May 2017

Tempered Optimism: Africa in 2017

LEX Africa’s Pieter Steyn talks to AR3

Pieter Steyn

Pieter Steyn is Chairman of LEX Africa and Director of Werksmans Attorneys in South Africa. He is Co-Chair of the International Bar Association’s Antitrust Committee, and a member of the Competition Law Committee of the Law Society of the Northern Provinces. He is a specialist in South African corporate and competition law, corporate governance, joint ventures and Black Economic Empowerment. Steyn has been cited in The International Who’s Who of Competition Lawyers & Economists (2015), The Guide to the World’s Leading Financial Law Firms (2011 and 2012), and the International Who’s Who Legal (2007-2015). His pro bono work is extensive, and includes pro bono advice to the Jane Goodall Institute South Africa, and campaigning for cancer and education charities.

LEX Africa is the continent’s largest alliance of law firms. They currently link leading firms across 20 countries in some of Africa’s highest-growth regions. Formed in 1993 by South African law firm Werksmans Attorneys, the alliance was eager to develop a regional market that had been out of bounds due to South Africa’s apartheid regime. AR3 spoke with Werksmans Director and Chairman of LEX Africa, Pieter Steyn, about the alliance’s evolution and the current state of the African market.

AR3: How do you see the state of Africa in 2017?

PS: In 2000, the venerated London weekly The Economist called Africa the  “Hopeless Continent”. A decade later, the catchphrase was “Africa Rising”.  In 2017, attitudes towards Africa’s prospects might be best described as ‘tempered optimism’.  The collapse of oil prices and consequent dip in the commodity market has undoubtedly affected many African economies.  But there are continued bright spots and potential.  One cannot take a short-term view on Africa.  The biggest oil and gas producers including Nigeria, Africa’s largest economy, Ghana and Angola have realized they need to make significant progress towards diversification. Despite recent political turmoil, Ethiopia’s economic fundamentals appear strong. Cote d’Ivoire is recovering, and Senegal is quietly positioning itself as a regional hub. Botswana and Namibia remain examples of proficient governance and East African countries are an excellent example of regional integration initiatives. Over the last decade we have seen the growth of local and regional African chains and conglomerates dealing in consumer goods, airlines, telecommunications, etc.  Foreign firms that used to go uncontested, are seeing increasingly strong local competition.  The African hotel and tourism industry has great potential despite localized crises in tourist-heavy economies like Egypt and Tunisia.  Private equity firms are still looking for deals and infrastructure projects remain crucial.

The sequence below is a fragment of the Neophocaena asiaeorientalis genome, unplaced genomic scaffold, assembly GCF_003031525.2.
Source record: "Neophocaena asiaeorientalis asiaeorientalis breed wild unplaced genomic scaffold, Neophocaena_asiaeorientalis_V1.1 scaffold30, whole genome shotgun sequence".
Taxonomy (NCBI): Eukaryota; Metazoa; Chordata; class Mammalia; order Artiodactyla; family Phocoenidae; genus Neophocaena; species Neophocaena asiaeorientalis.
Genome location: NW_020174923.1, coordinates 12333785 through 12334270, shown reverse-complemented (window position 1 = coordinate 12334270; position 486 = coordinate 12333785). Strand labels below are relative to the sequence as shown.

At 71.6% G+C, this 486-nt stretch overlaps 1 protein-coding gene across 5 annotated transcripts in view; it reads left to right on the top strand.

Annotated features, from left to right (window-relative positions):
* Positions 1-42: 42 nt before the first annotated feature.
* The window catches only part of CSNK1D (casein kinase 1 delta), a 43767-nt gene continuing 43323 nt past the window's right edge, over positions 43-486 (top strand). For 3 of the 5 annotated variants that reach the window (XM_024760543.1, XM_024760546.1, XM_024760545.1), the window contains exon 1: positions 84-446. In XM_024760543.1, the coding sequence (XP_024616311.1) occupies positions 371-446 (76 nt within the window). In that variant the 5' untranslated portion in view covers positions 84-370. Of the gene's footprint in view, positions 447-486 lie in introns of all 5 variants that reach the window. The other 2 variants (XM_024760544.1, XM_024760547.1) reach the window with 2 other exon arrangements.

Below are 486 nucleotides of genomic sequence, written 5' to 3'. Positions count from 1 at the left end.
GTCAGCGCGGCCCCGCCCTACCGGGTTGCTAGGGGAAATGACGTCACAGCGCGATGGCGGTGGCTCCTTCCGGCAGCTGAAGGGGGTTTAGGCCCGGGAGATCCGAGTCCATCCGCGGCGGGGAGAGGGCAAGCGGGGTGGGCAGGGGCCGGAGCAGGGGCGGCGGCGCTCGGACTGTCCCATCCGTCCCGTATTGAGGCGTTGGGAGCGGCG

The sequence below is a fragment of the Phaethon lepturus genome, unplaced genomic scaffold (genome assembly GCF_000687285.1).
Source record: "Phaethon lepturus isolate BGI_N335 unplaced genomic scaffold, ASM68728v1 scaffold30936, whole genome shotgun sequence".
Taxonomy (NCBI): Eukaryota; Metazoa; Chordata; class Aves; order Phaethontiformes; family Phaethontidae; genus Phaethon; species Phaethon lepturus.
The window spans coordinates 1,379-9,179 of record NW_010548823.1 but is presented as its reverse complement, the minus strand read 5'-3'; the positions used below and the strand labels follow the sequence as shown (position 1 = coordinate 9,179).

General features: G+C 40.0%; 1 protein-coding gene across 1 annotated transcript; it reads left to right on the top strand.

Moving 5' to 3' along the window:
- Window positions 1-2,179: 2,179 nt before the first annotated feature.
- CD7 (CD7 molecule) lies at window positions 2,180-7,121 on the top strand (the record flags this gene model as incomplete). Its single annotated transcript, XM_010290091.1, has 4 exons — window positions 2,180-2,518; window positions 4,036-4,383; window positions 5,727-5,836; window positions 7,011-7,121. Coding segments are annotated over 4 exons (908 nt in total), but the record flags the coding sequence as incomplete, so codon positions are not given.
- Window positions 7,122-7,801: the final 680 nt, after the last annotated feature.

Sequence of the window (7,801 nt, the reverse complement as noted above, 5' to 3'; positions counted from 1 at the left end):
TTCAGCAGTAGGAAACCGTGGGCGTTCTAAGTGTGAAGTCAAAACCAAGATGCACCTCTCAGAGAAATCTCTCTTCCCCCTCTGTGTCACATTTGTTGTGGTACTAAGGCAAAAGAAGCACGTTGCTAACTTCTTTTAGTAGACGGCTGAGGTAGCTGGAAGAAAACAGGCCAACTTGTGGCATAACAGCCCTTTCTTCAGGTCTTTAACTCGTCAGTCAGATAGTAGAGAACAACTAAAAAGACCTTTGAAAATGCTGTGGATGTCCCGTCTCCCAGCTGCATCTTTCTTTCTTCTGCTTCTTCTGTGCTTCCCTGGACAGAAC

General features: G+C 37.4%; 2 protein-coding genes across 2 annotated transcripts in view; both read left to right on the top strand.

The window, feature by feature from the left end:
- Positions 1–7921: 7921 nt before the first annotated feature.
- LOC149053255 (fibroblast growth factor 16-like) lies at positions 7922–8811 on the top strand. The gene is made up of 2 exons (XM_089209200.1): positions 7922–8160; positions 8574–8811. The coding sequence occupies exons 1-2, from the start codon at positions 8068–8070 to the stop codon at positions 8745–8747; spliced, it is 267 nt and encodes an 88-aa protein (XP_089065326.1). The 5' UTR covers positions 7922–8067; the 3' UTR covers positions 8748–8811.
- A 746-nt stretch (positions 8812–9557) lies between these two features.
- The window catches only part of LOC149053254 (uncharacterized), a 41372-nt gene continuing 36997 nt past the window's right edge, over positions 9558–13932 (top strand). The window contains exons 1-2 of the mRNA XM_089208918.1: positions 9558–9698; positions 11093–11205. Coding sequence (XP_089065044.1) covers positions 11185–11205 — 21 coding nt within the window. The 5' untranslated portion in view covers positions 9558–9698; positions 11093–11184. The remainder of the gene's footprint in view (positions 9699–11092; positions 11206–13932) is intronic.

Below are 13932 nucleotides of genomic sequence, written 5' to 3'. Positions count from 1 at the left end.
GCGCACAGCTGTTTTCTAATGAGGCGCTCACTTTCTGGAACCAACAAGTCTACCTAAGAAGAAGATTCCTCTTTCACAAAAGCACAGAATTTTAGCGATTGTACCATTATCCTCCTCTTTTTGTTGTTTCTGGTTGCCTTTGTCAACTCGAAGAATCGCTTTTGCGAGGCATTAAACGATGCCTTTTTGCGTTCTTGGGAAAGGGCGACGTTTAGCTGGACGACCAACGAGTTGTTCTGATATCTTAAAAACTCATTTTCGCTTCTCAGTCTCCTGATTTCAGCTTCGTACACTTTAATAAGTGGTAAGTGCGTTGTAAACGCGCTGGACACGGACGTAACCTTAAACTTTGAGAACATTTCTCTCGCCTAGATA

AR3:  What concerns you most about the prospects for African growth?